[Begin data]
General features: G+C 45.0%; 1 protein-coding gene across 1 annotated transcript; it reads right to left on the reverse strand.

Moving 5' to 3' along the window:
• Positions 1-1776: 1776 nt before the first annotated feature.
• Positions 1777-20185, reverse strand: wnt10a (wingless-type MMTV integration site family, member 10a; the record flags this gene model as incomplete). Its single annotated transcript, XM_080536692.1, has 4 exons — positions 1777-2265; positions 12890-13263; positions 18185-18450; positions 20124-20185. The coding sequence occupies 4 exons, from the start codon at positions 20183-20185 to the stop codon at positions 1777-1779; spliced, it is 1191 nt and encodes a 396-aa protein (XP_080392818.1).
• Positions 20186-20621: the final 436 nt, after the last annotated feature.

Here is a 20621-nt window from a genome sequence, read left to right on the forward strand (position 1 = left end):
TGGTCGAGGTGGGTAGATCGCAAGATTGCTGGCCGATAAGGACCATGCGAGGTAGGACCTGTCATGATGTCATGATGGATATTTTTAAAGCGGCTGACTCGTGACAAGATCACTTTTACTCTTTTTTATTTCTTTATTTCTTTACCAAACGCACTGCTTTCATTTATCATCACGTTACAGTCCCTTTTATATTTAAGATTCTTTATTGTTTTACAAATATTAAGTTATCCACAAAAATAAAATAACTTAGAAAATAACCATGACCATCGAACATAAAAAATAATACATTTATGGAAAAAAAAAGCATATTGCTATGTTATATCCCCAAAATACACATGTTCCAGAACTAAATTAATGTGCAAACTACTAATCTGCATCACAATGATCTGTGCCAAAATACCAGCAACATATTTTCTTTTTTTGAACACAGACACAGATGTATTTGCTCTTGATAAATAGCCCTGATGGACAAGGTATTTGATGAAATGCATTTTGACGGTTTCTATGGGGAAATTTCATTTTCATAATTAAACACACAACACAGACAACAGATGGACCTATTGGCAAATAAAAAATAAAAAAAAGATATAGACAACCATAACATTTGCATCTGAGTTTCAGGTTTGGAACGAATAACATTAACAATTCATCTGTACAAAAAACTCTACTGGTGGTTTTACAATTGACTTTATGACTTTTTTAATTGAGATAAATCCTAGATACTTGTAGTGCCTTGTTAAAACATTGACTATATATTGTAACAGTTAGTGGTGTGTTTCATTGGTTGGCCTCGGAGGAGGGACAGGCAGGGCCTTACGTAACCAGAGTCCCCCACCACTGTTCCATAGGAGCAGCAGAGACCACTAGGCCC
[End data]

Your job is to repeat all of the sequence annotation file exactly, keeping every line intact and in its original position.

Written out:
General features: G+C 45.0%; 1 protein-coding gene across 1 annotated transcript; it reads right to left on the reverse strand.

Moving 5' to 3' along the window:
• Positions 1-1776: 1776 nt before the first annotated feature.
• Positions 1777-20185, reverse strand: wnt10a (wingless-type MMTV integration site family, member 10a; the record flags this gene model as incomplete). Its single annotated transcript, XM_080536692.1, has 4 exons — positions 1777-2265; positions 12890-13263; positions 18185-18450; positions 20124-20185. The coding sequence occupies 4 exons, from the start codon at positions 20183-20185 to the stop codon at positions 1777-1779; spliced, it is 1191 nt and encodes a 396-aa protein (XP_080392818.1).
• Positions 20186-20621: the final 436 nt, after the last annotated feature.

Here is a 20621-nt window from a genome sequence, read left to right on the forward strand (position 1 = left end):
TGGTCGAGGTGGGTAGATCGCAAGATTGCTGGCCGATAAGGACCATGCGAGGTAGGACCTGTCATGATGTCATGATGGATATTTTTAAAGCGGCTGACTCGTGACAAGATCACTTTTACTCTTTTTTATTTCTTTATTTCTTTACCAAACGCACTGCTTTCATTTATCATCACGTTACAGTCCCTTTTATATTTAAGATTCTTTATTGTTTTACAAATATTAAGTTATCCACAAAAATAAAATAACTTAGAAAATAACCATGACCATCGAACATAAAAAATAATACATTTATGGAAAAAAAAAGCATATTGCTATGTTATATCCCCAAAATACACATGTTCCAGAACTAAATTAATGTGCAAACTACTAATCTGCATCACAATGATCTGTGCCAAAATACCAGCAACATATTTTCTTTTTTTGAACACAGACACAGATGTATTTGCTCTTGATAAATAGCCCTGATGGACAAGGTATTTGATGAAATGCATTTTGACGGTTTCTATGGGGAAATTTCATTTTCATAATTAAACACACAACACAGACAACAGATGGACCTATTGGCAAATAAAAAATAAAAAAAAGATATAGACAACCATAACATTTGCATCTGAGTTTCAGGTTTGGAACGAATAACATTAACAATTCATCTGTACAAAAAACTCTACTGGTGGTTTTACAATTGACTTTATGACTTTTTTAATTGAGATAAATCCTAGATACTTGTAGTGCCTTGTTAAAACATTGACTATATATTGTAACAGTTAGTGGTGTGTTTCATTGGTTGGCCTCGGAGGAGGGACAGGCAGGGCCTTACGTAACCAGAGTCCCCCACCACTGTTCCATAGGAGCAGCAGAGACCACTAGGCCC